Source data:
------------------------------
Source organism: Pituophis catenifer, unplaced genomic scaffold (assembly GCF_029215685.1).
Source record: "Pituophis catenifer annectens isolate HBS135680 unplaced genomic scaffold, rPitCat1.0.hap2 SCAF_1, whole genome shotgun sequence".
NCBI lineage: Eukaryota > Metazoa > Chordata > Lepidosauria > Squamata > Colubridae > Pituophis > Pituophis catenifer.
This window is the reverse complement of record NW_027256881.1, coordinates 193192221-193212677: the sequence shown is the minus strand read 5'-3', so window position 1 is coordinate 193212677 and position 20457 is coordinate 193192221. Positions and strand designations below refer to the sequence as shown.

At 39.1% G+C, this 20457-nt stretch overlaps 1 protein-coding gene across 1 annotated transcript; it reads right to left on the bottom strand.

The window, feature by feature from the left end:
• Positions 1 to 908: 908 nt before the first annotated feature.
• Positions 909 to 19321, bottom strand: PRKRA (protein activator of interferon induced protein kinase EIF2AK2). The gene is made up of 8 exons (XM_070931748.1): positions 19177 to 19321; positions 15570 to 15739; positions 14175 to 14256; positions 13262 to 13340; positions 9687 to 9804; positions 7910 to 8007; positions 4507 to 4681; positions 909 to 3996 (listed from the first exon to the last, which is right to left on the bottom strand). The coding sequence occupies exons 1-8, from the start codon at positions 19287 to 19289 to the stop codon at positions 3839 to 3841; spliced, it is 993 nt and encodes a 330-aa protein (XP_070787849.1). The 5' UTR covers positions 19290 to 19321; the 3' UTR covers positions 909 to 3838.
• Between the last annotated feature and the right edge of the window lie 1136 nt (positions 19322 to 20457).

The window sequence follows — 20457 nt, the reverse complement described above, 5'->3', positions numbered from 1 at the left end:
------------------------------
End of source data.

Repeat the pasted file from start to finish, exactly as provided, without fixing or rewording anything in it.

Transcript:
Source organism: Pituophis catenifer, unplaced genomic scaffold (assembly GCF_029215685.1).
Source record: "Pituophis catenifer annectens isolate HBS135680 unplaced genomic scaffold, rPitCat1.0.hap2 SCAF_1, whole genome shotgun sequence".
NCBI lineage: Eukaryota > Metazoa > Chordata > Lepidosauria > Squamata > Colubridae > Pituophis > Pituophis catenifer.
This window is the reverse complement of record NW_027256881.1, coordinates 193192221-193212677: the sequence shown is the minus strand read 5'-3', so window position 1 is coordinate 193212677 and position 20457 is coordinate 193192221. Positions and strand designations below refer to the sequence as shown.

At 39.1% G+C, this 20457-nt stretch overlaps 1 protein-coding gene across 1 annotated transcript; it reads right to left on the bottom strand.

The window, feature by feature from the left end:
• Positions 1 to 908: 908 nt before the first annotated feature.
• Positions 909 to 19321, bottom strand: PRKRA (protein activator of interferon induced protein kinase EIF2AK2). The gene is made up of 8 exons (XM_070931748.1): positions 19177 to 19321; positions 15570 to 15739; positions 14175 to 14256; positions 13262 to 13340; positions 9687 to 9804; positions 7910 to 8007; positions 4507 to 4681; positions 909 to 3996 (listed from the first exon to the last, which is right to left on the bottom strand). The coding sequence occupies exons 1-8, from the start codon at positions 19287 to 19289 to the stop codon at positions 3839 to 3841; spliced, it is 993 nt and encodes a 330-aa protein (XP_070787849.1). The 5' UTR covers positions 19290 to 19321; the 3' UTR covers positions 909 to 3838.
• Between the last annotated feature and the right edge of the window lie 1136 nt (positions 19322 to 20457).

The window sequence follows — 20457 nt, the reverse complement described above, 5'->3', positions numbered from 1 at the left end: